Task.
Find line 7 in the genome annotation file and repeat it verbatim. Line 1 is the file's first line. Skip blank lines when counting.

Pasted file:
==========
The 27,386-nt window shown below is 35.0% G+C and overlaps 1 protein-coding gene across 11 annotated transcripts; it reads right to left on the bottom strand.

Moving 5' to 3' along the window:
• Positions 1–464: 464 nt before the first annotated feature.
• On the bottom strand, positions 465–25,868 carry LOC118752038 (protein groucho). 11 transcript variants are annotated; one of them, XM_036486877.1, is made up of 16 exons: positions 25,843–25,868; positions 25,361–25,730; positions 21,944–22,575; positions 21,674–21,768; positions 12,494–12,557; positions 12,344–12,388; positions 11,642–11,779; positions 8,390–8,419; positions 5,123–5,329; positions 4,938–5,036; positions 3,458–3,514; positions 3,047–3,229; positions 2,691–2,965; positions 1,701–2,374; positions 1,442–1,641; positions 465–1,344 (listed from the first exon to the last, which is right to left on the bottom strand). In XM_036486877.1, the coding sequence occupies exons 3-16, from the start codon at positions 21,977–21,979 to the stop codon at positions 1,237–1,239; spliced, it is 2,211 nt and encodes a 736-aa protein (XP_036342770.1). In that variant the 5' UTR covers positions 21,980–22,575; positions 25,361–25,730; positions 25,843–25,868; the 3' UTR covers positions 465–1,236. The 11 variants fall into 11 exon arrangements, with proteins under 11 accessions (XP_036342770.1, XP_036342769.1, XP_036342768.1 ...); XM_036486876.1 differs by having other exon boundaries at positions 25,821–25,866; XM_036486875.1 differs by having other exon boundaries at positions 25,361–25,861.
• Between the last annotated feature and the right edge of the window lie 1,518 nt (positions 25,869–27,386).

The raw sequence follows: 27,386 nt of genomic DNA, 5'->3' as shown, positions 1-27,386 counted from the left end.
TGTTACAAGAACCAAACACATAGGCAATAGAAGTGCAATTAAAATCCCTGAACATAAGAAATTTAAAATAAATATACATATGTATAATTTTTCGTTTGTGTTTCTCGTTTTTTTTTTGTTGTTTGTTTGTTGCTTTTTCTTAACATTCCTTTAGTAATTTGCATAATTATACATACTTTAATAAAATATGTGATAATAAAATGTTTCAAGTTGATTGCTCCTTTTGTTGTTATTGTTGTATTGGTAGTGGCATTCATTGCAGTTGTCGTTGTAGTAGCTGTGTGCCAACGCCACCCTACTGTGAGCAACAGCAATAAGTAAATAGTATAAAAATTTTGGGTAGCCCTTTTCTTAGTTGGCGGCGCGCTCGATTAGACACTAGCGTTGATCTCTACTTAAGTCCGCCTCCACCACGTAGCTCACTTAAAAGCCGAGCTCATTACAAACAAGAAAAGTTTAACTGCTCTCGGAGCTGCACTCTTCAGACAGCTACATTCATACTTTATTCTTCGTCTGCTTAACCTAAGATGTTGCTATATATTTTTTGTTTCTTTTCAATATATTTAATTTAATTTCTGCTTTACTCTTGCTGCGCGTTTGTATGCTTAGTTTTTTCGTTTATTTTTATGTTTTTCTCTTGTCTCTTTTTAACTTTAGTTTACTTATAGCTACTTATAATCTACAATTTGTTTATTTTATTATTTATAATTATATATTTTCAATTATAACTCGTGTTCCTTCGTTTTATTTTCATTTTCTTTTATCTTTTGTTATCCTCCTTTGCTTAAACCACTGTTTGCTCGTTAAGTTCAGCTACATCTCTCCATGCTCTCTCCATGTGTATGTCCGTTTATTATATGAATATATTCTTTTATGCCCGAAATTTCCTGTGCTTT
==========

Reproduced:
TGTTACAAGAACCAAACACATAGGCAATAGAAGTGCAATTAAAATCCCTGAACATAAGAAATTTAAAATAAATATACATATGTATAATTTTTCGTTTGTGTTTCTCGTTTTTTTTTTGTTGTTTGTTTGTTGCTTTTTCTTAACATTCCTTTAGTAATTTGCATAATTATACATACTTTAATAAAATATGTGATAATAAAATGTTTCAAGTTGATTGCTCCTTTTGTTGTTATTGTTGTATTGGTAGTGGCATTCATTGCAGTTGTCGTTGTAGTAGCTGTGTGCCAACGCCACCCTACTGTGAGCAACAGCAATAAGTAAATAGTATAAAAATTTTGGGTAGCCCTTTTCTTAGTTGGCGGCGCGCTCGATTAGACACTAGCGTTGATCTCTACTTAAGTCCGCCTCCACCACGTAGCTCACTTAAAAGCCGAGCTCATTACAAACAAGAAAAGTTTAACTGCTCTCGGAGCTGCACTCTTCAGACAGCTACATTCATACTTTATTCTTCGTCTGCTTAACCTAAGATGTTGCTATATATTTTTTGTTTCTTTTCAATATATTTAATTTAATTTCTGCTTTACTCTTGCTGCGCGTTTGTATGCTTAGTTTTTTCGTTTATTTTTATGTTTTTCTCTTGTCTCTTTTTAACTTTAGTTTACTTATAGCTACTTATAATCTACAATTTGTTTATTTTATTATTTATAATTATATATTTTCAATTATAACTCGTGTTCCTTCGTTTTATTTTCATTTTCTTTTATCTTTTGTTATCCTCCTTTGCTTAAACCACTGTTTGCTCGTTAAGTTCAGCTACATCTCTCCATGCTCTCTCCATGTGTATGTCCGTTTATTATATGAATATATTCTTTTATGCCCGAAATTTCCTGTGCTTT